Roll Call: Latest News on Capitol Hill, Congress, Politics and Elections
October 7, 2015

Posts by Bill Clark

14 Posts

March 4, 2015

‘When It Comes to Luck, You Make Your Own’

I am not a morning person. It’s 5 a.m., my alarm is blaring at some random interstate-exit hotel near Montgomery, Ala., and all I want to do is go back to sleep. But I really want to get some beauty shots of the Edmund Pettus Bridge and the town of Selma bathed in sunrise light for our coverage of the 50th anniversary of “Bloody Sunday.”

Edmund Pettus Bridge

(Bill Clark/CQ Roll Call File Photo)

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January 2, 2015

Slideshow: Roll Call’s 2014 Feature Photos of the Year

Tom Williams/CQ Roll Call File Photo

Tom Williams/CQ Roll Call File Photo

In our 2014 Feature Photos of the Year, we bring you a look at some of our favorite moments of the past year — many in a lighthearted fashion.

One of the things we love about shooting photos for Roll Call is the opportunity to capture the spectacle of Congress and politics just like a local community newspaper would cover its small town. The only difference is that our community is Congress, which lends itself to some compelling photographs beyond the headlines.

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December 26, 2014

Slideshow: Roll Call’s 2014 News Photos of the Year

Tom Williams/CQ Roll Call File Photo

Tom Williams/CQ Roll Call File Photo

This year was a big one in political news — and that is reflected in our 2014 News Photos of the Year. More than half of our best photos of the year are a result of Roll Call’s dedication to sending journalists on the road to see congressional campaigns on the ground.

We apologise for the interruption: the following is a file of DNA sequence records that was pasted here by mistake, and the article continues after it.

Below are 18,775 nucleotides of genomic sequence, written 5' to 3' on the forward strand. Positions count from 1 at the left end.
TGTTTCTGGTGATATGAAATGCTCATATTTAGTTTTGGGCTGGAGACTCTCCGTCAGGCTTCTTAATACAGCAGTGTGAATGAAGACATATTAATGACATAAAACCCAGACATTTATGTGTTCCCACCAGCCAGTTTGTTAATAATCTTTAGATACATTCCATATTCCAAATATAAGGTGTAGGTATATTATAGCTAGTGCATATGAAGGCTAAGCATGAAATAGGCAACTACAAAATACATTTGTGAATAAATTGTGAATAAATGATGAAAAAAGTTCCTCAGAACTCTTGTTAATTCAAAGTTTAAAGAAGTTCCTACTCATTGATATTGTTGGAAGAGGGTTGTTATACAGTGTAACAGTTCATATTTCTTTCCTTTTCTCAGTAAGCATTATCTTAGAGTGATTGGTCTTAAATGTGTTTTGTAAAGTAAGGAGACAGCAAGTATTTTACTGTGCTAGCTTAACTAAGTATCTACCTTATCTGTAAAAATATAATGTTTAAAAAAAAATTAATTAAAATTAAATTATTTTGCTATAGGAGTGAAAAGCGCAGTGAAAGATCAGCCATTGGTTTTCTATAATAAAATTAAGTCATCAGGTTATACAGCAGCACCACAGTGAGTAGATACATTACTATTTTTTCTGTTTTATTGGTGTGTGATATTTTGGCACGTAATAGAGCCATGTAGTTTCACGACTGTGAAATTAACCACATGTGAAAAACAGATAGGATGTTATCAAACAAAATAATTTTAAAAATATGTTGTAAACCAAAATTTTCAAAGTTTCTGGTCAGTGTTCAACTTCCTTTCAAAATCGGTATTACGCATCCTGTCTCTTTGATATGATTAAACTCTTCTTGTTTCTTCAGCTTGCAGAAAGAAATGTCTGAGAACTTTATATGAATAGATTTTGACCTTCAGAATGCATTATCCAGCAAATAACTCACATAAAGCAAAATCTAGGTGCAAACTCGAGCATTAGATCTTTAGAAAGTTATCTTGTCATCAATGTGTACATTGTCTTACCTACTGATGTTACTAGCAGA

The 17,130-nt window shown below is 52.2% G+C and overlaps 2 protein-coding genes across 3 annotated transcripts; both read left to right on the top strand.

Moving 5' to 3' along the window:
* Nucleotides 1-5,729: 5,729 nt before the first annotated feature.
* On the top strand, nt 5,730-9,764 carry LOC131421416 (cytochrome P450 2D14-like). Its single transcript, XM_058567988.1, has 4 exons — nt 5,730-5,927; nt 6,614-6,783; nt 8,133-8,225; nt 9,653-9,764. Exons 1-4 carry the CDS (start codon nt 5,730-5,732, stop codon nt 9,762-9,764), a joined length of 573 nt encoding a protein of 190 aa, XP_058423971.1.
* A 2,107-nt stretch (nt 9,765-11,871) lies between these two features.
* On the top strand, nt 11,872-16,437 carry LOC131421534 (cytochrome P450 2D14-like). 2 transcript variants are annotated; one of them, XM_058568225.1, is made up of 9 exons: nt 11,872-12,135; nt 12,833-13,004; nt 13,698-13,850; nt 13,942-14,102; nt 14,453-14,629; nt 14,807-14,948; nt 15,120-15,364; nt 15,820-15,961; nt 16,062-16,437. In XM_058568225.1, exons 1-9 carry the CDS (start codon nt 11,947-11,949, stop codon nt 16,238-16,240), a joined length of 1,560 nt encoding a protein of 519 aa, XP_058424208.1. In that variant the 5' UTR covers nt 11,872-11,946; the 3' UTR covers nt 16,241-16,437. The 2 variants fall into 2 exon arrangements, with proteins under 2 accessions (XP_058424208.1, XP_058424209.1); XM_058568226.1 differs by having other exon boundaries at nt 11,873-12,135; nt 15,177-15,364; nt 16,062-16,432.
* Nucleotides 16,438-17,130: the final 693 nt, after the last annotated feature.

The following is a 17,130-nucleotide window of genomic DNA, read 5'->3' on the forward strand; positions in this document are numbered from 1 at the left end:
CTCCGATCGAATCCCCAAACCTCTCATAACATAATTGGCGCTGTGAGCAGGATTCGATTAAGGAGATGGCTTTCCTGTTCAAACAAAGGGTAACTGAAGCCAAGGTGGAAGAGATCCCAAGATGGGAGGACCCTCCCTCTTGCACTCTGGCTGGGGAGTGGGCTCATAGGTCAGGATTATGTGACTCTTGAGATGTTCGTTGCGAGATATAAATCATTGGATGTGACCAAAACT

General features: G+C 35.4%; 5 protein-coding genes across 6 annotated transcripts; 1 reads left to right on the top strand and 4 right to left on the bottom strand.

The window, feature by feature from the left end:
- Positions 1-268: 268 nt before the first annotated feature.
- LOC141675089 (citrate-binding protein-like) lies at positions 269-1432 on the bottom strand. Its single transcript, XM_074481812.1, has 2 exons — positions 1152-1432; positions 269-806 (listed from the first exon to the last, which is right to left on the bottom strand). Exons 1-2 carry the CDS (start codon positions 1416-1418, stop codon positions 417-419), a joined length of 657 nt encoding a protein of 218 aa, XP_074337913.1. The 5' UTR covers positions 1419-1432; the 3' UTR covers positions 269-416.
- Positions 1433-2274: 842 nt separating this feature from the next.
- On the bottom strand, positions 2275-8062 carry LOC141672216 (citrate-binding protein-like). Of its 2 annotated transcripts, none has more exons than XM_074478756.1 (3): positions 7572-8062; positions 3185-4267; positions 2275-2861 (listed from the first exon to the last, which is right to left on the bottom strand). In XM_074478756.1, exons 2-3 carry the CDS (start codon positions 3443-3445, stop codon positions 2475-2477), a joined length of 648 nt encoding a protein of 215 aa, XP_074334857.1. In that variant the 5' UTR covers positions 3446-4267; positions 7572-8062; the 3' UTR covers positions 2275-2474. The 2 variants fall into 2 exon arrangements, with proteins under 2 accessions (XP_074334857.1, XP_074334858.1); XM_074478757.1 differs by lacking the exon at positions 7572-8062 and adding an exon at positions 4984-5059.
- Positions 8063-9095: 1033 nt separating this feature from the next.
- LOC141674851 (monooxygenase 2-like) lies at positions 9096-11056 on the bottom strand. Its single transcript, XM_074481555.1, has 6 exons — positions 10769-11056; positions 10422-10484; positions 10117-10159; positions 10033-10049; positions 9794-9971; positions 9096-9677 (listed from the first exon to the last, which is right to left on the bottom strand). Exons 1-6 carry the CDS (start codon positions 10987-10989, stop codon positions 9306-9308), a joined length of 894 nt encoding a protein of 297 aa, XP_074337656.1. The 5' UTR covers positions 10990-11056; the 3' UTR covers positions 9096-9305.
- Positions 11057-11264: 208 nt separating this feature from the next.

A photographer from one of our competitors approached me a few months ago for advice on how to get his publication to send him on the road. I told him the trick is having editors who already understand how photography adds a valuable dimension to political reporting.

Full story

November 17, 2014

The Photographer’s Guide to Food on the Road

RollCall-On-the-Road-Logo(300x300)Now that we’ve all had time to fully digest the midterm elections, and I’ve had time to get back to a regular diet after a week on the road in Arkansas and Louisiana, let’s talk food on the road.

When my editors propose a politics trip to a particular state, I immediately begin considering the native cuisine, or lack thereof, available at my destination. Here’s a look at the best and worst of my on-the-road dining this election cycle. Full story

By Bill Clark Posted at 2:33 p.m.
On the Road

September 22, 2014

Behind the Photo: Mary Landrieu’s Keg-Stand Assist

Mary Landrieu

Landrieu holds a keg nozzle for a LSU football fan as he does a “keg stand” at a tailgate party on campus before the football game on Sept. 20. (Bill Clark/CQ Roll Call)


RollCall-On-the-Road-Logo(300x300)BATON ROUGE, La. — Soon after arriving in Louisiana to cover the Senate race, Roll Call Associate Politics Editor Kyle Trygstad and I found out Republican challenger Rep. Bill Cassidy and Sen. Mary L. Landrieu would be campaigning at the massive alcohol-infused ritual that is Louisiana State University tailgating. With thousands of spirited football fans gathered for all day feasts on Cajun cuisine and every imaginable type of libation before the 6 p.m. kickoff of the LSU-Mississippi State game in Baton Rouge, I knew we were going to be witness to a spectacle with a high chance for the unexpected.

Thanks to the Southern hospitality of Fred and Lou of the Tequila Tigers tailgate crew, we were quickly invited into the fold when we arrived early at the first designated meeting spot on campus for Landrieu’s tour of the elaborate tailgate parties. Soon I spotted Landrieu’s entourage winding through the purple and yellow encampments. She moved quickly from group to group, saying hello, passing out campaign stickers, shaking hands and posing for photos. She even dared to approach what seemed like hostile territories, greeted with a chorus of boos or occasional shouts of, “Go back to Washington!”

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September 19, 2014

Fast Forward Friday: How a Photographer Uses Instagram’s Hyperlapse

Have you ever wished you could put Congress on fast forward? You can now, with the help of the Hyperlapse app from Instagram that’s now available for iPhone. (Sorry droids, you are going to have to wait.)